Morning Report – Jobs Day 02/01/13

Vital Statistics:

  Last Change Percent
S&P Futures  1501.6 8.3 0.56%
Eurostoxx Index 2707.2 4.2 0.16%
Oil (WTI) 97.39 -0.1 -0.10%
LIBOR 0.296 -0.003 -0.84%
US Dollar Index (DXY) 79.06 -0.144 -0.18%
10 Year Govt Bond Yield 1.99% 0.01%  
RPX Composite Real Estate Index 193.1 -0.2  

Futures are higher this morning after Jan payroll data.  157k jobs were added in January and the unemployment rate ticked up .1% to 7.9%.  Separately, there is a slew of economic data this morning. The University of Michigan consumer confidence rose to 73.8, construction spending rose .9% in Dec, and the ISM manufacturing survey rose to 53.1 from 50.7, a big upside surprise.  Both bonds and stock have found something to like in the data and are rallying.

The internals of the job report show that construction employment has been accelerating during what should be a seasonally slow period.  Weekly hours dropped. The labor force participation rate was unchanged at 63.6%. The BLS also made some revisions and adjustments to the historical numbers, which had the effect of increasing job creation during the past year and increasing the size of the labor force. It also means that some historical comparisons are not “apples to apples.” The market is focusing on the 7.9% unemployment number because that is what is driving the Fed at the moment. Overall, it was a mixed report, showing the labor market is improving, albeit slowly.

Chart:  US Unemployment Rate:

St Louis Fed President James Bullard says that unemployment in the “low 7s” could cause the Fed to end QE. 

Lender Processing Services has put out its January Mortgage Monitor. They show that foreclosure sales are at the lowest level since March of 2009, although starts are beginning to tick up again. Speaking of foreclosures, CoreLogic reported 56,000 foreclosures in November (a 3% YOY drop).  Pre-bubble run rates are closer to 21k.  Approximately 1.2 million homes were in the national foreclosure inventory at the end of 2012, which is a 20% decrease from the prior year.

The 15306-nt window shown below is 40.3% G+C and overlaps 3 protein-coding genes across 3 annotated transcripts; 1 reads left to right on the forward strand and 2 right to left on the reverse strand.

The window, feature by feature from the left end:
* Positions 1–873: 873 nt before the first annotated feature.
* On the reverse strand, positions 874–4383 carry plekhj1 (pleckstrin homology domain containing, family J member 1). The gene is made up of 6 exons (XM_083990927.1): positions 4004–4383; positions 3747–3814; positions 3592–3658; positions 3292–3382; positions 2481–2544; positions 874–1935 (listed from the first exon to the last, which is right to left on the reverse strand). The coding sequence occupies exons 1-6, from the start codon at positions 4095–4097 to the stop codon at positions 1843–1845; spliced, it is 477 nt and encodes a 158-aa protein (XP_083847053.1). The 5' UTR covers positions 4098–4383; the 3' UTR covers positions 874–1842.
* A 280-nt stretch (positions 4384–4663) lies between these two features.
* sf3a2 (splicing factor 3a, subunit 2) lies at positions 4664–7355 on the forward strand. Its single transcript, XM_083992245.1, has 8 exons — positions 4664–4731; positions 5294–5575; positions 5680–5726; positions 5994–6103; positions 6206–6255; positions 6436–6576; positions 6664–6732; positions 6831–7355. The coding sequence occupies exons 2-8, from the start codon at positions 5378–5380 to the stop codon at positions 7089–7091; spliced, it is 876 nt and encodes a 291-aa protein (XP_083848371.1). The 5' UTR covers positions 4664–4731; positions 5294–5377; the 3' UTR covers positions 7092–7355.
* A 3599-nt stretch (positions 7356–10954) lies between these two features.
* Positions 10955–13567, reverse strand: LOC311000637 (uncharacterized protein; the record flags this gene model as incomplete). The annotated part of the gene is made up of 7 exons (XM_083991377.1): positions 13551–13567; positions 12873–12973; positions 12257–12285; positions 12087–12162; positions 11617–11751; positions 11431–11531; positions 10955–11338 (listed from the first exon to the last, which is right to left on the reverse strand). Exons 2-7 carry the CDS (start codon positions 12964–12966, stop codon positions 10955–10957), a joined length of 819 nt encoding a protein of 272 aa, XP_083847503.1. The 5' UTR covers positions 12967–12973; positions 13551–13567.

As home prices increase, more and more previously underwater homeowners are becoming eligible to refinance – LPS estimates the number could be 4 million.  Which means that in spite of rising interest rates, the refi boom may still have some legs.

Is cheap energy the answer to the problem of offshoring?  Nucor is building a new plant in Louisiana, after sending production to Trinidad.  The reason?  Cheap natural gas as a result of fracking.  Will it make much of a dent in unemployment?  Probably not, as it will only employ 150 people who will make on average $75k. Manufacturing is increasingly hiring highly paid skilled workers and not the unskilled. That said, the oil and gas industry does have a need for unskilled labor. 

Bill Gross says the rise in unemployment is giving the bond market a “period of rest”, meaning there is room for a bond market rally. He is recommending the 5 year and is avoiding duration as he believes that QE has made the bond market “bubbly.” It will be interesting to see what the bursting of that bubble will do to the economy. 

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